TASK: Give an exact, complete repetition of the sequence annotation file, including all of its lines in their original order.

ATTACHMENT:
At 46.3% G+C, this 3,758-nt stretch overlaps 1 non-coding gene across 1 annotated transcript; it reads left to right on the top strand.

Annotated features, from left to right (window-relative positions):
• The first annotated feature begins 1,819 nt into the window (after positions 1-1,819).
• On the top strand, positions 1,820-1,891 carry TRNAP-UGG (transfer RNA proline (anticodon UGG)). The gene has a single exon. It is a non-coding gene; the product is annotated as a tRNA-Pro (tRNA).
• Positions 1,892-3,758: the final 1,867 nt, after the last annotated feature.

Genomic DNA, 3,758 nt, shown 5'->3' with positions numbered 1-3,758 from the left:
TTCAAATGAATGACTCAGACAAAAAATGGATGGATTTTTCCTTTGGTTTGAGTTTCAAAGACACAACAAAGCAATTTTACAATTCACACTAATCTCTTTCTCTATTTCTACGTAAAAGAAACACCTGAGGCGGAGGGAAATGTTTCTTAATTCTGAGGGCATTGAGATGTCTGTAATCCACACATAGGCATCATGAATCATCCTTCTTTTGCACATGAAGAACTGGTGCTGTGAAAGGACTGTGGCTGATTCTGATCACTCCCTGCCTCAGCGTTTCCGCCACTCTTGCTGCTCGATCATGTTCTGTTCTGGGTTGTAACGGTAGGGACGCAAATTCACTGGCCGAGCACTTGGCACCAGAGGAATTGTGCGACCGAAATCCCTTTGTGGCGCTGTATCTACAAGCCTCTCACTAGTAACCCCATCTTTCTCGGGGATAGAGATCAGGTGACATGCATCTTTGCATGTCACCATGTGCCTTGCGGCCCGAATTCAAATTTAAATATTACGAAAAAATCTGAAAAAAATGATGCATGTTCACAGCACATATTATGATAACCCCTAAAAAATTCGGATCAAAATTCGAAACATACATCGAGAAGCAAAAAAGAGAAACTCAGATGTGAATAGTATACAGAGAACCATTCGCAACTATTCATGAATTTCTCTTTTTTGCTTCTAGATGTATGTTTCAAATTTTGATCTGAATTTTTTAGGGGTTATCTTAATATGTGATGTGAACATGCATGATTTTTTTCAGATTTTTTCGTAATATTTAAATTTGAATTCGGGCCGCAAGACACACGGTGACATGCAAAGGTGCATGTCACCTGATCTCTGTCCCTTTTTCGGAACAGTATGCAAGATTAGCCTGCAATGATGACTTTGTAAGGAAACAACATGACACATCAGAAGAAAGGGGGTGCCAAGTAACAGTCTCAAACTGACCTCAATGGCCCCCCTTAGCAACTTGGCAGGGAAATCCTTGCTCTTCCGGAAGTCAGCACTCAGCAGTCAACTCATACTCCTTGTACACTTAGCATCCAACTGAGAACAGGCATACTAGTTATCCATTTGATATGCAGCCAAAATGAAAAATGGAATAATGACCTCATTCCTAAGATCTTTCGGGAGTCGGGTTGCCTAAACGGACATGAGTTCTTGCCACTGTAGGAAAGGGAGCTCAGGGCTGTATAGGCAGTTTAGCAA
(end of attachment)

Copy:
At 46.3% G+C, this 3,758-nt stretch overlaps 1 non-coding gene across 1 annotated transcript; it reads left to right on the top strand.

Annotated features, from left to right (window-relative positions):
• The first annotated feature begins 1,819 nt into the window (after positions 1-1,819).
• On the top strand, positions 1,820-1,891 carry TRNAP-UGG (transfer RNA proline (anticodon UGG)). The gene has a single exon. It is a non-coding gene; the product is annotated as a tRNA-Pro (tRNA).
• Positions 1,892-3,758: the final 1,867 nt, after the last annotated feature.

Genomic DNA, 3,758 nt, shown 5'->3' with positions numbered 1-3,758 from the left:
TTCAAATGAATGACTCAGACAAAAAATGGATGGATTTTTCCTTTGGTTTGAGTTTCAAAGACACAACAAAGCAATTTTACAATTCACACTAATCTCTTTCTCTATTTCTACGTAAAAGAAACACCTGAGGCGGAGGGAAATGTTTCTTAATTCTGAGGGCATTGAGATGTCTGTAATCCACACATAGGCATCATGAATCATCCTTCTTTTGCACATGAAGAACTGGTGCTGTGAAAGGACTGTGGCTGATTCTGATCACTCCCTGCCTCAGCGTTTCCGCCACTCTTGCTGCTCGATCATGTTCTGTTCTGGGTTGTAACGGTAGGGACGCAAATTCACTGGCCGAGCACTTGGCACCAGAGGAATTGTGCGACCGAAATCCCTTTGTGGCGCTGTATCTACAAGCCTCTCACTAGTAACCCCATCTTTCTCGGGGATAGAGATCAGGTGACATGCATCTTTGCATGTCACCATGTGCCTTGCGGCCCGAATTCAAATTTAAATATTACGAAAAAATCTGAAAAAAATGATGCATGTTCACAGCACATATTATGATAACCCCTAAAAAATTCGGATCAAAATTCGAAACATACATCGAGAAGCAAAAAAGAGAAACTCAGATGTGAATAGTATACAGAGAACCATTCGCAACTATTCATGAATTTCTCTTTTTTGCTTCTAGATGTATGTTTCAAATTTTGATCTGAATTTTTTAGGGGTTATCTTAATATGTGATGTGAACATGCATGATTTTTTTCAGATTTTTTCGTAATATTTAAATTTGAATTCGGGCCGCAAGACACACGGTGACATGCAAAGGTGCATGTCACCTGATCTCTGTCCCTTTTTCGGAACAGTATGCAAGATTAGCCTGCAATGATGACTTTGTAAGGAAACAACATGACACATCAGAAGAAAGGGGGTGCCAAGTAACAGTCTCAAACTGACCTCAATGGCCCCCCTTAGCAACTTGGCAGGGAAATCCTTGCTCTTCCGGAAGTCAGCACTCAGCAGTCAACTCATACTCCTTGTACACTTAGCATCCAACTGAGAACAGGCATACTAGTTATCCATTTGATATGCAGCCAAAATGAAAAATGGAATAATGACCTCATTCCTAAGATCTTTCGGGAGTCGGGTTGCCTAAACGGACATGAGTTCTTGCCACTGTAGGAAAGGGAGCTCAGGGCTGTATAGGCAGTTTAGCAA